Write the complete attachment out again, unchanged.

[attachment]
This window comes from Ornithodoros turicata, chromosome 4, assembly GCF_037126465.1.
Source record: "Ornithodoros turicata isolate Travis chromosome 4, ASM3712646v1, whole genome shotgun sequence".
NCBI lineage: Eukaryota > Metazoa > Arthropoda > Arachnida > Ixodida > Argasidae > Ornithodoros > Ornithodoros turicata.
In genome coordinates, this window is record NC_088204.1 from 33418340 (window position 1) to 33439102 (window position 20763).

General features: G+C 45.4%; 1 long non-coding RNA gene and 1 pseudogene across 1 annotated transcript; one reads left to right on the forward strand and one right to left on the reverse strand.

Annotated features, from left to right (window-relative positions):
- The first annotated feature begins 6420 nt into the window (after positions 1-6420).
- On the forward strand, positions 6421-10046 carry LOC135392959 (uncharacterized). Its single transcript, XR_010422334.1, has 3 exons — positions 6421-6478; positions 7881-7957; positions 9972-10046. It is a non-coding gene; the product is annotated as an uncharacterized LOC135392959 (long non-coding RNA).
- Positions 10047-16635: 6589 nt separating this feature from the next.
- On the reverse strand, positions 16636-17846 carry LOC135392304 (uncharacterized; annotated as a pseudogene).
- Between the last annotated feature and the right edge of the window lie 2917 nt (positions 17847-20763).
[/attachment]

This window comes from Ornithodoros turicata, chromosome 4, assembly GCF_037126465.1.
Source record: "Ornithodoros turicata isolate Travis chromosome 4, ASM3712646v1, whole genome shotgun sequence".
NCBI lineage: Eukaryota > Metazoa > Arthropoda > Arachnida > Ixodida > Argasidae > Ornithodoros > Ornithodoros turicata.
In genome coordinates, this window is record NC_088204.1 from 33418340 (window position 1) to 33439102 (window position 20763).

General features: G+C 45.4%; 1 long non-coding RNA gene and 1 pseudogene across 1 annotated transcript; one reads left to right on the forward strand and one right to left on the reverse strand.

Annotated features, from left to right (window-relative positions):
- The first annotated feature begins 6420 nt into the window (after positions 1-6420).
- On the forward strand, positions 6421-10046 carry LOC135392959 (uncharacterized). Its single transcript, XR_010422334.1, has 3 exons — positions 6421-6478; positions 7881-7957; positions 9972-10046. It is a non-coding gene; the product is annotated as an uncharacterized LOC135392959 (long non-coding RNA).
- Positions 10047-16635: 6589 nt separating this feature from the next.
- On the reverse strand, positions 16636-17846 carry LOC135392304 (uncharacterized; annotated as a pseudogene).
- Between the last annotated feature and the right edge of the window lie 2917 nt (positions 17847-20763).